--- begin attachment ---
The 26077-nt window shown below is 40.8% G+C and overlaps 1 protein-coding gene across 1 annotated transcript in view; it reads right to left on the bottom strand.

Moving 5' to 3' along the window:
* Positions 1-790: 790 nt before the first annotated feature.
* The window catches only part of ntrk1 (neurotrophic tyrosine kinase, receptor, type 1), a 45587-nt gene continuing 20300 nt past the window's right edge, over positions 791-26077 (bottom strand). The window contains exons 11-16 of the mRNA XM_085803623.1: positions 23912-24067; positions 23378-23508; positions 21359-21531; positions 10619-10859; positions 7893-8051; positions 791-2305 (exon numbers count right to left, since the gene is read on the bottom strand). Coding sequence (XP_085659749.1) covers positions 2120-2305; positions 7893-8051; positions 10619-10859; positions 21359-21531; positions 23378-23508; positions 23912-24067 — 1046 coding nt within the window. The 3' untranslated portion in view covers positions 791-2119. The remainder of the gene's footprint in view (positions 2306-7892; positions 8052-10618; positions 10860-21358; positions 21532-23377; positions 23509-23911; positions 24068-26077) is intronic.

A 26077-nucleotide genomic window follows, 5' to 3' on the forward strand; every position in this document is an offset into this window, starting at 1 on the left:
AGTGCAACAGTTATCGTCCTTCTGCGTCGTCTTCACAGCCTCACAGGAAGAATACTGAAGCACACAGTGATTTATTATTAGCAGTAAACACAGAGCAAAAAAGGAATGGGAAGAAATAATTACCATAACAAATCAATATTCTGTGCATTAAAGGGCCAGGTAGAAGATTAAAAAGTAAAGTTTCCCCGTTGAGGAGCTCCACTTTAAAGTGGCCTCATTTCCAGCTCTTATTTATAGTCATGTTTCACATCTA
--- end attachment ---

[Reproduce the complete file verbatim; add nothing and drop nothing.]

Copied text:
The 26077-nt window shown below is 40.8% G+C and overlaps 1 protein-coding gene across 1 annotated transcript in view; it reads right to left on the bottom strand.

Moving 5' to 3' along the window:
* Positions 1-790: 790 nt before the first annotated feature.
* The window catches only part of ntrk1 (neurotrophic tyrosine kinase, receptor, type 1), a 45587-nt gene continuing 20300 nt past the window's right edge, over positions 791-26077 (bottom strand). The window contains exons 11-16 of the mRNA XM_085803623.1: positions 23912-24067; positions 23378-23508; positions 21359-21531; positions 10619-10859; positions 7893-8051; positions 791-2305 (exon numbers count right to left, since the gene is read on the bottom strand). Coding sequence (XP_085659749.1) covers positions 2120-2305; positions 7893-8051; positions 10619-10859; positions 21359-21531; positions 23378-23508; positions 23912-24067 — 1046 coding nt within the window. The 3' untranslated portion in view covers positions 791-2119. The remainder of the gene's footprint in view (positions 2306-7892; positions 8052-10618; positions 10860-21358; positions 21532-23377; positions 23509-23911; positions 24068-26077) is intronic.

A 26077-nucleotide genomic window follows, 5' to 3' on the forward strand; every position in this document is an offset into this window, starting at 1 on the left:
AGTGCAACAGTTATCGTCCTTCTGCGTCGTCTTCACAGCCTCACAGGAAGAATACTGAAGCACACAGTGATTTATTATTAGCAGTAAACACAGAGCAAAAAAGGAATGGGAAGAAATAATTACCATAACAAATCAATATTCTGTGCATTAAAGGGCCAGGTAGAAGATTAAAAAGTAAAGTTTCCCCGTTGAGGAGCTCCACTTTAAAGTGGCCTCATTTCCAGCTCTTATTTATAGTCATGTTTCACATCTA